Where there are many clients involved in the structure, they may agree in writing that for the purpose of the CDM Regulations one client will be responsible; the only Client for the Construction project. Only the Client(s) agreed in writing are subject to the duties owed by a client under the CDM Regulations. While a person with a duty or function under these Regulations must cooperate with any other person working on or in relation to a project, at the same or an adjoining construction site, to the extent necessary to enable any person with a duty or function to fulfil that duty or function. Any person who is required by these Regulations to provide information or instruction must ensure the information or instruction is comprehensible and provided as soon as is practicable.

Appointment Of The Principal Designer And The Principal Contractor

Where it is reasonably foreseeable that more than one contractor will be working on a project, the client must appoint in writing a Principal Designer to control the pre-construction phase and one contractor to oversee the construction; a Principal Contractor. These appointments must be made as soon as possible, and certainly must be in place before the construction phase begins, or as previously stated, the duties and responsibilities of the Principal Designer and Principal Contractor will become the responsibility of the Client.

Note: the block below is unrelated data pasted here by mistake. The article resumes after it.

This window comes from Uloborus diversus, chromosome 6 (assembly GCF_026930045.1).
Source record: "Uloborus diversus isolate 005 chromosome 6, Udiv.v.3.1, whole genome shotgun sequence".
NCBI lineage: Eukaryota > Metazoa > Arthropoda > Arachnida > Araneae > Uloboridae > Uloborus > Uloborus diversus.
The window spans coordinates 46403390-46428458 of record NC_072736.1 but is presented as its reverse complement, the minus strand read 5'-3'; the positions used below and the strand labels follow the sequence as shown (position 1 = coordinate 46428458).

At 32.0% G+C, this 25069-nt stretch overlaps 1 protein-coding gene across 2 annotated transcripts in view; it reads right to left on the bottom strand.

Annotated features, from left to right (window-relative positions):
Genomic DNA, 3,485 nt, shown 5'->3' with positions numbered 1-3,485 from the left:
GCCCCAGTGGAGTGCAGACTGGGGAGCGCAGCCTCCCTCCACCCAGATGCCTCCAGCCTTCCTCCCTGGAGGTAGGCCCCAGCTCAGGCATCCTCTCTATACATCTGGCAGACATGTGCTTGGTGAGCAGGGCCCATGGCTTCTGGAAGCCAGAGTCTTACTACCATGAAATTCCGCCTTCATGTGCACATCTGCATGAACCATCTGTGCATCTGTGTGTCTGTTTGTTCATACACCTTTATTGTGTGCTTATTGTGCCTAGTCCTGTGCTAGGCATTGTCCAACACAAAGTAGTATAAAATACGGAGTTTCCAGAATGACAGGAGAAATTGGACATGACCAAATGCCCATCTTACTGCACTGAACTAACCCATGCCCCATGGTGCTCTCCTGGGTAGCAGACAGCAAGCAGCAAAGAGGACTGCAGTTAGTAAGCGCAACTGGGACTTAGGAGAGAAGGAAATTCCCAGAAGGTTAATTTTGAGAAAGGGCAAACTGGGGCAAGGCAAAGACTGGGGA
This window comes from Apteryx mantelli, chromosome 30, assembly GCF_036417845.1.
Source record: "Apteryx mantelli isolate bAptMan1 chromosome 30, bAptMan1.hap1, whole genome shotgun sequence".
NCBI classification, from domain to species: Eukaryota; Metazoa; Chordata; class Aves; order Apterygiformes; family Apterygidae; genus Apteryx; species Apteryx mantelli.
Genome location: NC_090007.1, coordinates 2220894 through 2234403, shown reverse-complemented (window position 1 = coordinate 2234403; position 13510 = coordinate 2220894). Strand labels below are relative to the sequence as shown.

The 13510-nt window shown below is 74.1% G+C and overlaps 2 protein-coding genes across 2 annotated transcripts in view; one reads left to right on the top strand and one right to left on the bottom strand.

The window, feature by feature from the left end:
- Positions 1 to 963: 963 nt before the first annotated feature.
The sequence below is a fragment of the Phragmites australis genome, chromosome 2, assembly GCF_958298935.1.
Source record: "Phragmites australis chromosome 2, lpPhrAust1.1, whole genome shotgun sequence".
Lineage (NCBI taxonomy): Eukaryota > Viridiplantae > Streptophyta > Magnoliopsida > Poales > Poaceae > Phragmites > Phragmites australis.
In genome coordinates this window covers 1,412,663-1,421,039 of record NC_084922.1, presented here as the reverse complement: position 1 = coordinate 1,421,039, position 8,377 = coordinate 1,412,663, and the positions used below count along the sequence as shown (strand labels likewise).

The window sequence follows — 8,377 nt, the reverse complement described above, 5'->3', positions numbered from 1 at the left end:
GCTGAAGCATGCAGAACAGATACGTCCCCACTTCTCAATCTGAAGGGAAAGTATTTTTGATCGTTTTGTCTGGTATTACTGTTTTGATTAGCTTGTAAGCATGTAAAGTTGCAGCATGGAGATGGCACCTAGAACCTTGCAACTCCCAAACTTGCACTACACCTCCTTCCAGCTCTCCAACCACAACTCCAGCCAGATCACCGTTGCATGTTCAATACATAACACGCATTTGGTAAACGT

HSE Notification

Where a construction project is to last longer than 30 working days, have more than 20 workers at any point in the project or exceed 500 person days, then it is Notifiable. Where a project is notifiable, it is the Clients responsibility to give notice to the Health and Safety Executive (HSE) in writing before the construction phase begins.

The details of CDM15 Schedule 1 must be contained in the Notice:

Regulation 6
SCHEDULE 1
Particulars to be notified under regulation 6 (Notification)
1. The date of forwarding the notice.
2. The address of the construction site or precise description of its location.
3. The name of the local authority where the construction site is located.
4. A brief description of the project and the construction work that it entails.
5. The following contact details of the client: name, address, telephone number and (if available) an email address.